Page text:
Josh Sundquist is what you’d call a YouTube sensation. We love to watch his many videos on hilarious observations, interesting perspectives, and stories that warm our hearts. We’ve been following him over the years and we are very excited to share this recent chat we had with Josh, on the day of his newest book launch, Love and First Sight.
What does Defy Convention mean to you?
Josh – I think the thing that has reached the most people in my life, would have to be my Halloween costumes. I think those Defy Convention in a sense that being an amputee is generally considered to be a very serious and negative thing. But, with my costumes I’m trying to defy the convention that you can not find humor or creativity within an otherwise negative situation.
What is your biggest passion in life?
Josh – My biggest passion is story telling. I would have to say I deliver my stories in three ways; through my motivational speeches, my YouTube channel, and my books. Really, my speeches and my first two books are about my life whereas my next book will be a novel. It’s a different type of story in the sense that it’s a fictional book that tells a story.
Storytelling is what I have most loved, since I was a child. When I was 6 or 7 years old I got a typewriter and I would write one or two page short stories on it. That would be the thing that I am most passionate about, sharing stories.
When you lost your leg at age 13, did that shape your storytelling?
Josh – If I had not lost my leg to cancer as a child, I probably wouldn’t have become a motivational speaker. I don’t think that is a career that occurs to the average person, and certainly not the average child. If you had asked me when I was a child, what do you want to be when you grow up, I probably wouldn’t have said, I want to be an Inspiration. That being said, what happened to me shaped the trajectory of my life and my career and also the sorts of stories I told.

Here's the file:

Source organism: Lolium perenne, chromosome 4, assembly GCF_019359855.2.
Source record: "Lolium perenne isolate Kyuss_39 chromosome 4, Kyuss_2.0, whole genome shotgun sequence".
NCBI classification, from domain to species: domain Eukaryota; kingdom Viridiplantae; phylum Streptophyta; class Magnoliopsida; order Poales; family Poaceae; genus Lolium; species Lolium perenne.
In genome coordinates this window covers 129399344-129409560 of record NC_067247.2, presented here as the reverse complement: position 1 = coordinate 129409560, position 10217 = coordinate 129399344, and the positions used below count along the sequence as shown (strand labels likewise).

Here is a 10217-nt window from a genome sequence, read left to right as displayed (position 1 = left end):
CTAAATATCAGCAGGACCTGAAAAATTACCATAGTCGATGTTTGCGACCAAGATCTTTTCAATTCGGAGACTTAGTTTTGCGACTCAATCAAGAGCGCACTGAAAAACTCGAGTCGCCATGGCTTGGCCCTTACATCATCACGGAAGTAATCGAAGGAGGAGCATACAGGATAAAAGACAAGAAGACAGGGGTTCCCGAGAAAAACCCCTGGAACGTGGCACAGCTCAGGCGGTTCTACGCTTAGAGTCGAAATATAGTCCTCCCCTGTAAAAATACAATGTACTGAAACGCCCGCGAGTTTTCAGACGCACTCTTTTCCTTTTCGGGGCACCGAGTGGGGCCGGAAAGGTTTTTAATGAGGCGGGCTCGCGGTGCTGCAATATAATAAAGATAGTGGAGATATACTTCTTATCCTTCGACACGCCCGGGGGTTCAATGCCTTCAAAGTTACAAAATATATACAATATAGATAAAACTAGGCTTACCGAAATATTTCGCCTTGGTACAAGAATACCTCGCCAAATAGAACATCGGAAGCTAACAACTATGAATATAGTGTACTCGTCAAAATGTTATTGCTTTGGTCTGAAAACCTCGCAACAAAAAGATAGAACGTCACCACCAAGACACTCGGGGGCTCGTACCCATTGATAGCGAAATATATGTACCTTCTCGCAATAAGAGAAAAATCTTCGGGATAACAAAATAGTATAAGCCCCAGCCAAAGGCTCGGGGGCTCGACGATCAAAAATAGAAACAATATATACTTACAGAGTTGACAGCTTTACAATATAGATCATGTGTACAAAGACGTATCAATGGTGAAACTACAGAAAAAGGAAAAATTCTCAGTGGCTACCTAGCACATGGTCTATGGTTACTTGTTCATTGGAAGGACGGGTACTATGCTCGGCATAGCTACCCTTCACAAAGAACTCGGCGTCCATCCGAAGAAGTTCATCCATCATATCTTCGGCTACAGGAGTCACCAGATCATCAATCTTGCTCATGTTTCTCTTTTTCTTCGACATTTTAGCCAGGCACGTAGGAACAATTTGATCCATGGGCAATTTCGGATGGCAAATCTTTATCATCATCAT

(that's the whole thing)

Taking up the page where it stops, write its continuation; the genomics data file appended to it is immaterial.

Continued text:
Would you say humour is the best medicine?
Josh – Having a sense of humour is probably the primary way that I have dealt with the day-to-day ordinary stresses or awkwardness that comes with being an amputee. I don’t necessarily think that humour is the best coping mechanism for dealing with that sudden loss, if you suffer from an amputation in life. But, once you’ve adjusted (generally speaking) to the ways that your body is different, I’ve found that humour is a great outlet. It’s especially useful for those awkward conversations that come up with strangers and that sort of thing. I think humour has shaped my story telling tremendously.
When do you use Stix as opposed to wearing your prosthetic or using other devices?
Josh – I usually use my Stix when I am doing any sort of prolonged activity. I walk or hike 5k everyday so I would say I probably use them for a couple of hours everyday.
I’d say SideStix really changed my life because of the ability they’ve given me to walk longer distances. Walking is my primary hobby and the main way I like to get exercise. Now (with my Stix) I can go so much further than I used to, and without any joint pain.
You also play soccer as a form of exercise, right?
Josh – Yes, I play for the US Amputee Team. Unfortunately, we are all over the US so regular training together is a bit harder for us. Leading up to a tournament I will train and practice for that.
*Side Note – 3 of the 6 players on the USA National Amputee Soccer Team use SideStix including AOM Nico Calabria.